2 March 2018
emission, diesel engines, compressors, fuel systems, torque control, in-use emissions testing, diesel-driven buses, Southampton, selective catalytic reduction, emissions legislation, urban concentrations, nitrogen oxides, Turbocharged diesel engines, torque delivery, low fuel consumption, fleet operators, under pressure, factory-fitted selective catalytic reduction, SCR system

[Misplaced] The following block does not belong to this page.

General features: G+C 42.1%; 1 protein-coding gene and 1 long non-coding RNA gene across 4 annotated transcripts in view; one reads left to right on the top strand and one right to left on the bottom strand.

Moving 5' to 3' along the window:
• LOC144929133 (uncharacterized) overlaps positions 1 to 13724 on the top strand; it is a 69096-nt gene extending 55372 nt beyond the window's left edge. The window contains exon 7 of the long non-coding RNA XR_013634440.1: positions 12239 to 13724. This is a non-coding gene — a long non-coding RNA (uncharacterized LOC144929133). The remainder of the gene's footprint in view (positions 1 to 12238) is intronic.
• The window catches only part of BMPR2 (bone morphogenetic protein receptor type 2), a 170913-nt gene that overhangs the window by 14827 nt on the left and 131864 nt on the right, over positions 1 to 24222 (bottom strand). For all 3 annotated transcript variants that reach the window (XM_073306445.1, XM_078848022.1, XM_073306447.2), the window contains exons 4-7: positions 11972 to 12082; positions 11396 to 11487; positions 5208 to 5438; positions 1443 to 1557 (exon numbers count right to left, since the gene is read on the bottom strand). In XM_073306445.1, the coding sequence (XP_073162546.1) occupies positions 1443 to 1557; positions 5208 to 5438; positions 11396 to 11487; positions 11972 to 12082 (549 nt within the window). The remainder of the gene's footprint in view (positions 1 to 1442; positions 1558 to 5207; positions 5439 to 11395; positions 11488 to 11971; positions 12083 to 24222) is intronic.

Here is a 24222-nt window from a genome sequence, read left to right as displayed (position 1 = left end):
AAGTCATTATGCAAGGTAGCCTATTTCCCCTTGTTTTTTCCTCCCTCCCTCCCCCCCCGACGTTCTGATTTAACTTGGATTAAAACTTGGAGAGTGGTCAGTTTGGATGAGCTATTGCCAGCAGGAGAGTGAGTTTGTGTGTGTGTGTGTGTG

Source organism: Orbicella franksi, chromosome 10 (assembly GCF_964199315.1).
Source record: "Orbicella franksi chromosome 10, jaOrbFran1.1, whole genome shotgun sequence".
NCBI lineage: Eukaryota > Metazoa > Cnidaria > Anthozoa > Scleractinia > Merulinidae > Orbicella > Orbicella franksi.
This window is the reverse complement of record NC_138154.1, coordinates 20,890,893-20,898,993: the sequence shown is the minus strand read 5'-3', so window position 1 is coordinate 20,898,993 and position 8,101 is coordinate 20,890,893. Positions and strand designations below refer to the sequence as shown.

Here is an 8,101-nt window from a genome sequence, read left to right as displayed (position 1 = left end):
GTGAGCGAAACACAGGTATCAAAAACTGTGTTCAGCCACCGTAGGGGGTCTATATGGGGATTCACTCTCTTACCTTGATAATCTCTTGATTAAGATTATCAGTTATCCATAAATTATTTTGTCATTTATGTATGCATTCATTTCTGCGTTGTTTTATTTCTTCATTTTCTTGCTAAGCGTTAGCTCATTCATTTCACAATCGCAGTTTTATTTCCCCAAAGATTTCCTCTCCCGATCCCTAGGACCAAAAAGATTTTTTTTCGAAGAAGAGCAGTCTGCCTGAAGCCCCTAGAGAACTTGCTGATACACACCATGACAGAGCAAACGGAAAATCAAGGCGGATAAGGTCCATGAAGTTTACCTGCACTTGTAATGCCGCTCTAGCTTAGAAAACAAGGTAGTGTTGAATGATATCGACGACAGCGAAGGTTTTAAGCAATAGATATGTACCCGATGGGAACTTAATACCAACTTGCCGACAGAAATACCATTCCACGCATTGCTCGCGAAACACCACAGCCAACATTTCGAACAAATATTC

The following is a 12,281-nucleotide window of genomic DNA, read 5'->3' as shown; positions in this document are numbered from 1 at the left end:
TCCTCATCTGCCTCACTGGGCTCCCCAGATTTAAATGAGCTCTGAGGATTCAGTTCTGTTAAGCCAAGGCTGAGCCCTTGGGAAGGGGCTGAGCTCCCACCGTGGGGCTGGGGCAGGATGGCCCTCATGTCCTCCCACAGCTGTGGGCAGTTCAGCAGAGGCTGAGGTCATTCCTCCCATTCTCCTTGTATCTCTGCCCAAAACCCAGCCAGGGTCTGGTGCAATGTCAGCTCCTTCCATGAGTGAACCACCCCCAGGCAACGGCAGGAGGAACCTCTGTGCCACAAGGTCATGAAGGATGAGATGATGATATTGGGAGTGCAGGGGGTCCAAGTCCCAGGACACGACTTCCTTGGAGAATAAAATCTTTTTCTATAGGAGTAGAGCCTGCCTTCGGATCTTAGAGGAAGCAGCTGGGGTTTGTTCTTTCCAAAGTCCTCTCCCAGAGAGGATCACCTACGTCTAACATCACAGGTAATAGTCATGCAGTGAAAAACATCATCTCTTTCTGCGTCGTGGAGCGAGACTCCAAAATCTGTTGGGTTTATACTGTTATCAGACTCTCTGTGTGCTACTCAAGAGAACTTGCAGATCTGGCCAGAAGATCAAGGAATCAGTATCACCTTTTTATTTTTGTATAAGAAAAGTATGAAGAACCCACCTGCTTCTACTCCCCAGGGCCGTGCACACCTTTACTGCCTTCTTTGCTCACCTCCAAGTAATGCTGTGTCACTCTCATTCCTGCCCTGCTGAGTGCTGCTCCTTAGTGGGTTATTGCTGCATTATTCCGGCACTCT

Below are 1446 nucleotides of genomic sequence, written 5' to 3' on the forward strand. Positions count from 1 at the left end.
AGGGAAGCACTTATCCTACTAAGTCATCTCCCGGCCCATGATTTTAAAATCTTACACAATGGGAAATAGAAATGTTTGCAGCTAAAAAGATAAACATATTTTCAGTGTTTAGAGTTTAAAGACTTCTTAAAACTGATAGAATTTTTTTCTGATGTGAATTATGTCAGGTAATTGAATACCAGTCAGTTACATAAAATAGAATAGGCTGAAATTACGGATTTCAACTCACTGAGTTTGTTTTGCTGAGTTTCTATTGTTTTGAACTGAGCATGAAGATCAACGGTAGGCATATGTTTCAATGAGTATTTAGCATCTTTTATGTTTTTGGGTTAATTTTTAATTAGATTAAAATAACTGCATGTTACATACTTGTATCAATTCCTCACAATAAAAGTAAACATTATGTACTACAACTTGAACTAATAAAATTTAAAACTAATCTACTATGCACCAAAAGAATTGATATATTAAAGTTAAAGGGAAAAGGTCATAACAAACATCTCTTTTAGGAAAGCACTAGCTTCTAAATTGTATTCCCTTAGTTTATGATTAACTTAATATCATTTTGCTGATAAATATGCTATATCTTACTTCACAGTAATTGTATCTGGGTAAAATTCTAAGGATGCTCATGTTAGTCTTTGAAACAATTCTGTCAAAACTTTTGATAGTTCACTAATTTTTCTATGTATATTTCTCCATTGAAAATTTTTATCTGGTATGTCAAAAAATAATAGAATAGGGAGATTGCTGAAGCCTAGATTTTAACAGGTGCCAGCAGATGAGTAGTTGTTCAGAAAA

Despite the continuously tightening emissions legislation, urban concentrations of nitrogen oxides (NO x ) remain at harmful levels. Road transport is responsible for a large fraction, wherein diesel engines are the principal culprits. Turbocharged diesel engines have long been preferred in heavy duty applications, due to their torque delivery and low fuel consumption. Fleet operators are under pressure to understand and control the emissions of their vehicles, yet the performance of emissions abatement technology in real-world driving is largely unquantified. The most popular NO x abatement technology for heavy duty diesel vehicles is selective catalytic reduction. In this work, the authors empirically determine the efficiency of a factory-fitted selective catalytic reduction (SCR) system in real-world driving by instrumenting passenger buses with both a portable emissions measurement system and a custom-built telematics unit to record key parameters from the vehicle diagnostics systems. They find that even in relatively favourable conditions, while there is some improvement due to the use of SCR, the vehicles operate far from the design emissions targets. The archival value of this study is in quantification of real world emissions versus design levels and the factors responsible for the discrepancy, as well as in examination of technologies to reduce this difference.